Caturjataka, aka: Cāturjātaka; 2 Definition(s)
Caturjataka means something in the history of ancient India, Marathi. If you want to know the exact meaning, history, etymology or English translation of this term then check out the descriptions on this page. Add your comment or reference to a book if you want to contribute to this summary article.
India history and geogprahy
Caturjātaka.—(IE 8-3), same as cauthiā, an administrative board of four members known from the Pañcāyat system of Western India; cf. pañcakula or pañcāyat. See Ep. Ind., Vol. XXXIII, p. 193. See caukaḍikā. (EI 20), four fragrant articles, viz. tvak, elā, patraka and nāgakesara. Note: caturjātaka is defined in the “Indian epigraphical glossary” as it can be found on ancient inscriptions commonly written in Sanskrit, Prakrit or Dravidian languages.
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Cāturjātaka.—(EI 1), a member of the caturjātaka or cauthiā (q. v.). Cf. Pañcakulika. See Ep. Ind., Vol. XXXIII, p. 193. Note: cāturjātaka is defined in the “Indian epigraphical glossary” as it can be found on ancient inscriptions commonly written in Sanskrit, Prakrit or Dravidian languages.Source: Cologne Digital Sanskrit Dictionaries: Indian Epigraphical Glossary
The history of India traces the identification of countries, villages, towns and other regions of India, as well as royal dynasties, rulers, tribes, local festivities and traditions and regional languages. Ancient India enjoyed religious freedom and encourages the path of Dharma, a concept common to Buddhism, Hinduism, and Jainism.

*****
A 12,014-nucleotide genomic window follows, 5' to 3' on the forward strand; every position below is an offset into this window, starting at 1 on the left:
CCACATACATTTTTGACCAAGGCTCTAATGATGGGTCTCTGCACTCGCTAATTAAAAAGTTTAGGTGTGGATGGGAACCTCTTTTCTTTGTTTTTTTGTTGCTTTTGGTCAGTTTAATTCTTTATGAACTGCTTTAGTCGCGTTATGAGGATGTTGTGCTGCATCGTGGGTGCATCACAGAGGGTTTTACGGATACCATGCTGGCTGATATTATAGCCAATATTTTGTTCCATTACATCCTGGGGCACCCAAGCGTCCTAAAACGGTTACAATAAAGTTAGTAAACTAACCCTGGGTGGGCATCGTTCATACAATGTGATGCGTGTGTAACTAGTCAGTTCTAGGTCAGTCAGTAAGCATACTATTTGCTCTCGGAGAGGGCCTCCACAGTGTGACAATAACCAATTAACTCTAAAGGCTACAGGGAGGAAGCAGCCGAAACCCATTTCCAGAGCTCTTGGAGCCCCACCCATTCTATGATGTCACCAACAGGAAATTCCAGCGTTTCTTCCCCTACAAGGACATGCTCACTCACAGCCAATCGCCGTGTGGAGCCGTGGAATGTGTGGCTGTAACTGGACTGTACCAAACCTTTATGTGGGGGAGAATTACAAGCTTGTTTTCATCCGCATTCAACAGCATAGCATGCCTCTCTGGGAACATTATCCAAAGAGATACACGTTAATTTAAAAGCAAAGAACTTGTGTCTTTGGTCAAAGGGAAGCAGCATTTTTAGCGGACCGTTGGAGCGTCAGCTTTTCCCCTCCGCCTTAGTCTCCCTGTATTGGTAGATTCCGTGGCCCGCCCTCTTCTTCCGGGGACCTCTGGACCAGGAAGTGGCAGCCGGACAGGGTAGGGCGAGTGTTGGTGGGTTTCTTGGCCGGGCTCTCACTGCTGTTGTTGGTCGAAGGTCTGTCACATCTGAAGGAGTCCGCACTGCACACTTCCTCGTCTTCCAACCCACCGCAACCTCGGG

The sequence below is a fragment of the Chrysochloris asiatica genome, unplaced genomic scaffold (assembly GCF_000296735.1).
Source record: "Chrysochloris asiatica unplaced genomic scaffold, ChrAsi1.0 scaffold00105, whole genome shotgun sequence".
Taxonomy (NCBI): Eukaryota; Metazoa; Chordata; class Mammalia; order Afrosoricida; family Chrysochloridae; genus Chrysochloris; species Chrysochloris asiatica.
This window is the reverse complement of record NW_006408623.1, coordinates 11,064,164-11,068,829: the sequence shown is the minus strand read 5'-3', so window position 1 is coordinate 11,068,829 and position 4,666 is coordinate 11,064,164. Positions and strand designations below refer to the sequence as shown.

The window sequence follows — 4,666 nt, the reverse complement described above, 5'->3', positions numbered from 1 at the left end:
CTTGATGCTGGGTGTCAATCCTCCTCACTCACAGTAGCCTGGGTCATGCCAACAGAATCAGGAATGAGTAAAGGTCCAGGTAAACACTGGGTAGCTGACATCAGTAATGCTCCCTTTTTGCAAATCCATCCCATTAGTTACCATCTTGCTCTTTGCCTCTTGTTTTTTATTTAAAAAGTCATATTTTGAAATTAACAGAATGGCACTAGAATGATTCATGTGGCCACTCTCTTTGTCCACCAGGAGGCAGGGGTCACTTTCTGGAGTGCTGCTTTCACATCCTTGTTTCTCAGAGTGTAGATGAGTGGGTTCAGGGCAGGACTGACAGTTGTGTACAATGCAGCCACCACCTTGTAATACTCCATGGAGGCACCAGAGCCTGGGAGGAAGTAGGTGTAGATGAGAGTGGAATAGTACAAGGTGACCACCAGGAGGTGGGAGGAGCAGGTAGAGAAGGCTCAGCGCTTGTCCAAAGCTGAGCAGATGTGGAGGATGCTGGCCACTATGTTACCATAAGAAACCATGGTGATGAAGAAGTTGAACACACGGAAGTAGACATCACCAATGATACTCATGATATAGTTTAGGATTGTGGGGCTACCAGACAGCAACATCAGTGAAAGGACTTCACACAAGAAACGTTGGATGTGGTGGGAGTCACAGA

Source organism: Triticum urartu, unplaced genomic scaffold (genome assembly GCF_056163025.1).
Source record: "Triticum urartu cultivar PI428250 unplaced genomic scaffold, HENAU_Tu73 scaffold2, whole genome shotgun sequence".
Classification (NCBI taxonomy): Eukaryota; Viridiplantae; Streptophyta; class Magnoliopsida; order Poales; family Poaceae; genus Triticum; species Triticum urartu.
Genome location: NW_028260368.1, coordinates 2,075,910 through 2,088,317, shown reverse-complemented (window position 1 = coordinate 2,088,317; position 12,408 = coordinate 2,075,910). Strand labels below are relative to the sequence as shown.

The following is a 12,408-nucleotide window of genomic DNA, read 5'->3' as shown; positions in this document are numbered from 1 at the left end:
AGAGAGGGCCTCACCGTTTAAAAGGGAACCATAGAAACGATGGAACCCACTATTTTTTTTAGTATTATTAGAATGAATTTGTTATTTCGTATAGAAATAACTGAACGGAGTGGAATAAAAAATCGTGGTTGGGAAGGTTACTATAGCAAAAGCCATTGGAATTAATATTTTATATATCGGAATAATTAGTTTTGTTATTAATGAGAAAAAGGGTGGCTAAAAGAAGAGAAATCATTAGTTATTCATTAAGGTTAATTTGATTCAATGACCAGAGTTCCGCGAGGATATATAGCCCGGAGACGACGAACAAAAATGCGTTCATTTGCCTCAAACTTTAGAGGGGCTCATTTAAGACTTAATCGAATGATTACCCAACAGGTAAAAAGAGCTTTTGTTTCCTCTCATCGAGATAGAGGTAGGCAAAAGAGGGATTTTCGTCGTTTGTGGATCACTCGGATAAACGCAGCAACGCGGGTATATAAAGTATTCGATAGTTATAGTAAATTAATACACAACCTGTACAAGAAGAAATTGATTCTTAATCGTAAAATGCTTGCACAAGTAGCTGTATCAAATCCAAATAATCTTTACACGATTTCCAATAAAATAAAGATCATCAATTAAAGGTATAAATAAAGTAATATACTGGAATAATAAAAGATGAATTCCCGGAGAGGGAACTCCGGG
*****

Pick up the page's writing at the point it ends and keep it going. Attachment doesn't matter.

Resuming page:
Languages of India and abroad
cāturjātaka (चातुर्जातक).—a Composed of the four kinds; viz. dālacinī, ēladōḍā, patrī, nāgakēśara--a medicine.Source: DDSA: The Molesworth Marathi and English Dictionary
Marathi is an Indo-European language having over 70 million native speakers people in (predominantly) Maharashtra India. Marathi, like many other Indo-Aryan languages, evolved from early forms of Prakrit, which itself is a subset of Sanskrit, one of the most ancient languages of the world.
Ends with: Katucaturjataka.
Search found 1 books and stories containing Caturjataka, Cāturjātaka, Caturjātaka; (plurals include: Caturjatakas, Cāturjātakas, Caturjātakas). You can also click to the full overview containing English textual excerpts. Below are direct links for the most relevant articles:
Sushruta Samhita, volume 3: Sharirasthana (by Kaviraj Kunja Lal Bhishagratna)